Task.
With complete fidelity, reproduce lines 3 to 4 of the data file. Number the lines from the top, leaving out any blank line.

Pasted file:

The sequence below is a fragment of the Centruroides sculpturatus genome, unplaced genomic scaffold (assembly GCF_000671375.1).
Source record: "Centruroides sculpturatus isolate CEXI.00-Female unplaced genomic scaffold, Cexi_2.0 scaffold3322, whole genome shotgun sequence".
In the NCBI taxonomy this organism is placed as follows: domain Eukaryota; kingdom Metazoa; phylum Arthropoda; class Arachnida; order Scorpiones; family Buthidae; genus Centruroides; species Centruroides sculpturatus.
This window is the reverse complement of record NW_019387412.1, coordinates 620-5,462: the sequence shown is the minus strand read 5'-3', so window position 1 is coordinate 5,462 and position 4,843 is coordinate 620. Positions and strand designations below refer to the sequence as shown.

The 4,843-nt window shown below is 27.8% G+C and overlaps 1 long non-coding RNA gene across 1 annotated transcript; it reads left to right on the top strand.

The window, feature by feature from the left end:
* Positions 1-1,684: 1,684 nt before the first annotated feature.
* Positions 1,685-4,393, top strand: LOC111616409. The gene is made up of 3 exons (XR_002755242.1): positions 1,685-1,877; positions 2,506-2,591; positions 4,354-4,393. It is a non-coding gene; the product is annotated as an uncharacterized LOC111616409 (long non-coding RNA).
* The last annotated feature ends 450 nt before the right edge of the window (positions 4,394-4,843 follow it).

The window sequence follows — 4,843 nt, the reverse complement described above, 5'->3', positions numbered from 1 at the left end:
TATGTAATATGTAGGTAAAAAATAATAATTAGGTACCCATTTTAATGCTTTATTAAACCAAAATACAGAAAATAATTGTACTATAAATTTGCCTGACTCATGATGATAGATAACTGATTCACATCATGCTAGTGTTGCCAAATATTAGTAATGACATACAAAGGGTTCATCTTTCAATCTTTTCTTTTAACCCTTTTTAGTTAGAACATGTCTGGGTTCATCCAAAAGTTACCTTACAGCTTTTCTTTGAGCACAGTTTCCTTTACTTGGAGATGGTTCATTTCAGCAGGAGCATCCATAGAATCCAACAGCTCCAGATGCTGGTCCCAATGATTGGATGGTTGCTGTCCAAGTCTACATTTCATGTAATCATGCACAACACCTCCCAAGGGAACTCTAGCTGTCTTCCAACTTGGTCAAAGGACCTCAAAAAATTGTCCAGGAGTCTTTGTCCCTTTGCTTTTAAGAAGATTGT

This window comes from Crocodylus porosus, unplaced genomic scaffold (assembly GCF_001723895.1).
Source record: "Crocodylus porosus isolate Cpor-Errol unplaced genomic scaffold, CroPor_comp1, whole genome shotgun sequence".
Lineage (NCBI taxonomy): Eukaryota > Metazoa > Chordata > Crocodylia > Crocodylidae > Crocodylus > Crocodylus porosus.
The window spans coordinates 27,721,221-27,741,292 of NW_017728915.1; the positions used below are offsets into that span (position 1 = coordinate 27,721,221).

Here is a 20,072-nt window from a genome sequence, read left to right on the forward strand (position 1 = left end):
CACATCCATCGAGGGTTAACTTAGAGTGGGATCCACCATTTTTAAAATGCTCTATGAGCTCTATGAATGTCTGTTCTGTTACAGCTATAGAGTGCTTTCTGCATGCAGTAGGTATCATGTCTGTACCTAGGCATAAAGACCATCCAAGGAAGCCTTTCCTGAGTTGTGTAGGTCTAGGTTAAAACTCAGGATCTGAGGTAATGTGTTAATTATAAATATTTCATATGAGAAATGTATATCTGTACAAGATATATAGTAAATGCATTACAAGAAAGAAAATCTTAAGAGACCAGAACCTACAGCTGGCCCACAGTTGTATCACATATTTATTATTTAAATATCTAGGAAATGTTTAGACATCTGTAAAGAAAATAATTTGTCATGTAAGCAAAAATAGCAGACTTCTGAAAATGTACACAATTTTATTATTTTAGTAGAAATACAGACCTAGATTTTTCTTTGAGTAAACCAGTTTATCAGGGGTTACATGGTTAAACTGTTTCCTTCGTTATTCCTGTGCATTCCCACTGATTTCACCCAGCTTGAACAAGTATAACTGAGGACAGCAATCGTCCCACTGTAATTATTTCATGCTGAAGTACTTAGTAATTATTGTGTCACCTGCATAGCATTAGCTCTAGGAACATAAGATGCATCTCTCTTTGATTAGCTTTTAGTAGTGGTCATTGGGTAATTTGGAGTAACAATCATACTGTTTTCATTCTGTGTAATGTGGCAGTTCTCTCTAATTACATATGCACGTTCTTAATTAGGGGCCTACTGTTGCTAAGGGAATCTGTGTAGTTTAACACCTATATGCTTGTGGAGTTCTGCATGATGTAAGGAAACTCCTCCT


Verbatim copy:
In the NCBI taxonomy this organism is placed as follows: domain Eukaryota; kingdom Metazoa; phylum Arthropoda; class Arachnida; order Scorpiones; family Buthidae; genus Centruroides; species Centruroides sculpturatus.
This window is the reverse complement of record NW_019387412.1, coordinates 620-5,462: the sequence shown is the minus strand read 5'-3', so window position 1 is coordinate 5,462 and position 4,843 is coordinate 620. Positions and strand designations below refer to the sequence as shown.